North America

CVS Health highlights new platform connecting at-risk Aetna plan members to social services

The tool, called Destination: Health, was built from a collaboration with social services-focused software maker Unite Us and will roll across certain Aetna plans later this year.
By Dave Muoio
02:53 pm

This morning CVS Health and its recently acquired Aetna business announced new initiatives that will work with community organizers, social services and software makers to tackle social and environmental factors affecting individuals’ health.

To do so, the company has partnered with Unite Us, maker of care coordination products specifically designed to drive connections between social services and healthcare, on a new platform that will streamline referral of certain Aetna members to social services.

“Our mission is to connect individuals and families across the United States to the services they need through collaboration with local service providers, shared infrastructure, and an inclusive approach for those in need,” Taylor Justice, Unite Us co-founder and president, said in a statement. “Working with CVS Health, we will foster a community of care and a local support system to empower community members to make the most of the services available to them.”

Called Destination: Health, the new platform allows community health providers or Aetna nurse case managers to refer members to social care providers, while surfacing relevant information regarding this decision to the clinicians. Individuals may also search through an aggregated network of vetted social care providers on their own through a member-facing resource also developed by Unite Us.

These new tools will be available in the second half of the year to Aetna Medicaid members in Louisville, Kentucky, and to Dual-Eligible Special Needs Plan (both Medicaid and Medicare) members in Tampa, Florida, and Southeastern Louisiana. The companies said they are also eyeing opportunities to integrate these resources within CVS Health’s retail assets.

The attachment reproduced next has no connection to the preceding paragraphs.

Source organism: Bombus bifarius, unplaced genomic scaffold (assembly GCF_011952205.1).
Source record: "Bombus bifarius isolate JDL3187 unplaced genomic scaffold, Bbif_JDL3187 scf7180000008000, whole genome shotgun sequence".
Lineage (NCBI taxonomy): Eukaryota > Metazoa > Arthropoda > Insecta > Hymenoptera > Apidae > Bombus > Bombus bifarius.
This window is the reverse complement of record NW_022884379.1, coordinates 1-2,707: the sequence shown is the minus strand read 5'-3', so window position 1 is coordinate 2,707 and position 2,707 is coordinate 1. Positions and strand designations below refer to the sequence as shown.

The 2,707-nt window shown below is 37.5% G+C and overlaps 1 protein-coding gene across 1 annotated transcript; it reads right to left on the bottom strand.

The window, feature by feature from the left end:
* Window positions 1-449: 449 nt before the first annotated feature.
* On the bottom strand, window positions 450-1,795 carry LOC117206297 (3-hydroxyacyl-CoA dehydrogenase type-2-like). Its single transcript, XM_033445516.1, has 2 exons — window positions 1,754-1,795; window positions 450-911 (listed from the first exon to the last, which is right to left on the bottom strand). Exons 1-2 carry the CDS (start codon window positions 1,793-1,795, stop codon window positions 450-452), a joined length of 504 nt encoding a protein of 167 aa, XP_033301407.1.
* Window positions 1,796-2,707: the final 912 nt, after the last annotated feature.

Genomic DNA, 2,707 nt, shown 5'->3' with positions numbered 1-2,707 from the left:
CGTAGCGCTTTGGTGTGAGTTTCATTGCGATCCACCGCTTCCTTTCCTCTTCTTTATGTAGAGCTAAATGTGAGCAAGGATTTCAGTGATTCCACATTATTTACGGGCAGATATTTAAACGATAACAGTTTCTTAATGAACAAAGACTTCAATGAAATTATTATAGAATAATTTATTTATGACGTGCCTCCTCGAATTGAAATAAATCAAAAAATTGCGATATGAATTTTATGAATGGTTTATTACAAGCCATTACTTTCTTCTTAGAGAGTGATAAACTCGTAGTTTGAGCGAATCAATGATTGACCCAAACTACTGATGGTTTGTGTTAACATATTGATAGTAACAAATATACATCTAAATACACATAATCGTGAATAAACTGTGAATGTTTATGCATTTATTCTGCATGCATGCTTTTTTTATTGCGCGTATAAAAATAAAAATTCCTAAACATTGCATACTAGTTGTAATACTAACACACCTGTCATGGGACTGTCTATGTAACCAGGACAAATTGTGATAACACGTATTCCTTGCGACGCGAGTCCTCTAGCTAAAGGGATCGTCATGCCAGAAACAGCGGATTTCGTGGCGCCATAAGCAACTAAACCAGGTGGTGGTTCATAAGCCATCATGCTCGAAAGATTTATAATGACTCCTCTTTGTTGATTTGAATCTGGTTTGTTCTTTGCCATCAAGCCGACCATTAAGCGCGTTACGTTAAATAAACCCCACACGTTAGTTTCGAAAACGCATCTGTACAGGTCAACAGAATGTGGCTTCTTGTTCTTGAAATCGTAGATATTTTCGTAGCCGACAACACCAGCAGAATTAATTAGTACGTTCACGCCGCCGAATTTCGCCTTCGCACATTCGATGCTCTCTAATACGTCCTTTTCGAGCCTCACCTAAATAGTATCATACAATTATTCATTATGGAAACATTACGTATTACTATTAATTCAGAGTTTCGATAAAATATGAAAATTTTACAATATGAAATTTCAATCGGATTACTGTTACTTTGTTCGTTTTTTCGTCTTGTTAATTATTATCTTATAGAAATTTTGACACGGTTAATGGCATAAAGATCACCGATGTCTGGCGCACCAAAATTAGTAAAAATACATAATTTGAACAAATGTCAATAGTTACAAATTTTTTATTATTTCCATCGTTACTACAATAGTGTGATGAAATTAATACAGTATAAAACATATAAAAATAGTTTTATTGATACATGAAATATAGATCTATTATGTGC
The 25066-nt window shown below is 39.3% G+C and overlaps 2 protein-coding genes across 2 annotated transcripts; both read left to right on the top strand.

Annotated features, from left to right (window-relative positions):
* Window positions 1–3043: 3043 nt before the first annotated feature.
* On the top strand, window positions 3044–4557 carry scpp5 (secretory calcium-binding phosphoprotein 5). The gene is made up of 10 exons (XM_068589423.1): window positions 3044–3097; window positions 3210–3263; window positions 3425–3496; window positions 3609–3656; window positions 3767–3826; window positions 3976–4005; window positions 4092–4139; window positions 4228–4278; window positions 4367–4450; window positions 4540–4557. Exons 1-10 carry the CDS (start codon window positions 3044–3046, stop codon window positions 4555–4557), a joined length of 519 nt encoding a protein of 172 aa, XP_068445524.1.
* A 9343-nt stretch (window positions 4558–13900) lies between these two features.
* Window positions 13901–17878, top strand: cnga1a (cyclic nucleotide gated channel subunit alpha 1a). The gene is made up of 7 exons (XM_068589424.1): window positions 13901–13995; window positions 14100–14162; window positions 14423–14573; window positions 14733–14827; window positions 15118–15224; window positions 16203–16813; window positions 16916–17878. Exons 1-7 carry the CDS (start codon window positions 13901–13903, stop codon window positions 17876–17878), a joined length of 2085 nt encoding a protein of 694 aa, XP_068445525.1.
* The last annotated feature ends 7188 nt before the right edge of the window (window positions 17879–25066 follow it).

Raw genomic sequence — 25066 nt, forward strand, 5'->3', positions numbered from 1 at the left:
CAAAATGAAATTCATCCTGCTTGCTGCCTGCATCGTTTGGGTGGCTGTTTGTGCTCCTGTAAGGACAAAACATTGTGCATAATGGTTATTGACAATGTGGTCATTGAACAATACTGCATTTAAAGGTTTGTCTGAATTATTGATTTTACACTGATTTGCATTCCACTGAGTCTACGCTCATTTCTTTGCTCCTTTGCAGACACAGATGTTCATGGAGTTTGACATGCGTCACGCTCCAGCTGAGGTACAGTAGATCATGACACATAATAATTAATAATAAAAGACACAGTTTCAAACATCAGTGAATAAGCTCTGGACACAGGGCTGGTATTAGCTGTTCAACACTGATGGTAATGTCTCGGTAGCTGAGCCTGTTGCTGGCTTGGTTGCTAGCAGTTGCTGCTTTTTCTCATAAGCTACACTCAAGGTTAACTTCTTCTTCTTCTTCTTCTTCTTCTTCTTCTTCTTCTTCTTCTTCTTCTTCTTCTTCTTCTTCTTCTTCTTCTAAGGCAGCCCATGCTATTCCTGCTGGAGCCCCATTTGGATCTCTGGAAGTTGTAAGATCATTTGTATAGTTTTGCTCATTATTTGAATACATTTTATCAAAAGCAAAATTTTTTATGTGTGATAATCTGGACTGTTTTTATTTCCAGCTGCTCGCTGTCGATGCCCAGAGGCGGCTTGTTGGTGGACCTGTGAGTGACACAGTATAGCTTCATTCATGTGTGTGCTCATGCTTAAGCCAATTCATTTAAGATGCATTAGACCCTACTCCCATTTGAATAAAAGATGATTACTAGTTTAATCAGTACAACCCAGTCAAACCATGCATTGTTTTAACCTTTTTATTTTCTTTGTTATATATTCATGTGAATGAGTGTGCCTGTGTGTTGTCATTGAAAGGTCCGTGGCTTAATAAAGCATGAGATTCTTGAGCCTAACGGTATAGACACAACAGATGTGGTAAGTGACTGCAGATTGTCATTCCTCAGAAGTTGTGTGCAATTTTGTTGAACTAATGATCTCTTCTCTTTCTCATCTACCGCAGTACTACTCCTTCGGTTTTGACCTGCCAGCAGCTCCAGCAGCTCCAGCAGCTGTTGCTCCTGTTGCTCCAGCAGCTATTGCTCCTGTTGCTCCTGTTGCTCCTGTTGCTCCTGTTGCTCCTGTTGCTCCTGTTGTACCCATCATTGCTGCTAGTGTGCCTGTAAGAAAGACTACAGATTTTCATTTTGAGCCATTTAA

Along with Destination: Health, this morning’s announcement also highlighted another analytics tool developed by Aetna that calculates the estimated impact of social and environmental factors on health plan results. While the company is launching the first iteration of the tool to employers this month, CVS Health itself will be employing the calculator across various businesses to more effectively target interventions to plan sponsors and individuals.


The past few years have seen an increasing interest within healthcare to tackle so-called social determinants of health, which according to the CDC include food security, housing status and access to health services. Although traditionally beyond the scope of care provided by many practitioners or health organizations, these factors have a major impact on the health of an individual and the burden of their care system.

“Out of about 6,000 waking hours in a year, most people only spend a handful in a doctor’s office or hospital — you spend the vast majority of your time in your community,” Karen S. Lynch, EVP of CVS Health and president of Aetna, said in a statement. “CVS Health is a part of nearly 10,000 communities across the country, so by going beyond our significant philanthropic efforts and addressing social determinants of health through the products and programs our company develops, we have an unprecedented opportunity to improve the health of individuals and communities across America.”


CVS Health’s most recent efforts in this area — which come alongside the company’s investments into affordable housing for at-risk populations and a five-year, $100 million commitment to community health across the enterprise — are the latest in a trend of social determinant-focused partnerships and projects from healthcare and tech firms. March saw a collaboration between Blue Cross Blue Shield Institute and Solera Health on such a program, which was shortly followed by a similar effort headed by Northwell Health and NowPow. Also worth noting is that several startups focusing on these needs, such as Unite Us and Cityblock, are seeing their efforts supported by investors to the tune of millions.

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